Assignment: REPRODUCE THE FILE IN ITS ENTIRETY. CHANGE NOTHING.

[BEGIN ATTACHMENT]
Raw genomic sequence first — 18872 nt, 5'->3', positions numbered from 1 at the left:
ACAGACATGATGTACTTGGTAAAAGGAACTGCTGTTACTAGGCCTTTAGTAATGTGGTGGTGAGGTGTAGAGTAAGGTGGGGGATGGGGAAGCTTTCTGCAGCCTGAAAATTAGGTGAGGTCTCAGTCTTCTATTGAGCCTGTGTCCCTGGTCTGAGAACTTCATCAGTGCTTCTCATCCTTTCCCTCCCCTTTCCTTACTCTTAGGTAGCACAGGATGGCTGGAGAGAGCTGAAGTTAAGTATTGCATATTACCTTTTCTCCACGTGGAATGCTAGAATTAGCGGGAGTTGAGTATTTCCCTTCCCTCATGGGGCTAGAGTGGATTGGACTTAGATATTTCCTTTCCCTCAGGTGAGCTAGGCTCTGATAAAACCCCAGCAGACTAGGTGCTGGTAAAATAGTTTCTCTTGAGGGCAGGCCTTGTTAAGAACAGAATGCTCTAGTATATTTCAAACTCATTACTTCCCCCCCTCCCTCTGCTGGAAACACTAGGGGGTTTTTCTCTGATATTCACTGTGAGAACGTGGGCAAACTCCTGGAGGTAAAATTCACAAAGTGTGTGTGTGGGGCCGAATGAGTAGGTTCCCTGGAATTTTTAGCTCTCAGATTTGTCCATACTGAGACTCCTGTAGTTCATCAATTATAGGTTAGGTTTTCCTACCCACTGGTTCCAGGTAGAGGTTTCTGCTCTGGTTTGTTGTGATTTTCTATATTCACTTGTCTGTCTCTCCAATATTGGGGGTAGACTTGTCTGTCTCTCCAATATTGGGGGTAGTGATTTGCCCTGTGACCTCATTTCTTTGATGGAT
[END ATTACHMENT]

Raw genomic sequence first — 18872 nt, 5'->3', positions numbered from 1 at the left:
ACAGACATGATGTACTTGGTAAAAGGAACTGCTGTTACTAGGCCTTTAGTAATGTGGTGGTGAGGTGTAGAGTAAGGTGGGGGATGGGGAAGCTTTCTGCAGCCTGAAAATTAGGTGAGGTCTCAGTCTTCTATTGAGCCTGTGTCCCTGGTCTGAGAACTTCATCAGTGCTTCTCATCCTTTCCCTCCCCTTTCCTTACTCTTAGGTAGCACAGGATGGCTGGAGAGAGCTGAAGTTAAGTATTGCATATTACCTTTTCTCCACGTGGAATGCTAGAATTAGCGGGAGTTGAGTATTTCCCTTCCCTCATGGGGCTAGAGTGGATTGGACTTAGATATTTCCTTTCCCTCAGGTGAGCTAGGCTCTGATAAAACCCCAGCAGACTAGGTGCTGGTAAAATAGTTTCTCTTGAGGGCAGGCCTTGTTAAGAACAGAATGCTCTAGTATATTTCAAACTCATTACTTCCCCCCCTCCCTCTGCTGGAAACACTAGGGGGTTTTTCTCTGATATTCACTGTGAGAACGTGGGCAAACTCCTGGAGGTAAAATTCACAAAGTGTGTGTGTGGGGCCGAATGAGTAGGTTCCCTGGAATTTTTAGCTCTCAGATTTGTCCATACTGAGACTCCTGTAGTTCATCAATTATAGGTTAGGTTTTCCTACCCACTGGTTCCAGGTAGAGGTTTCTGCTCTGGTTTGTTGTGATTTTCTATATTCACTTGTCTGTCTCTCCAATATTGGGGGTAGACTTGTCTGTCTCTCCAATATTGGGGGTAGTGATTTGCCCTGTGACCTCATTTCTTTGATGGAT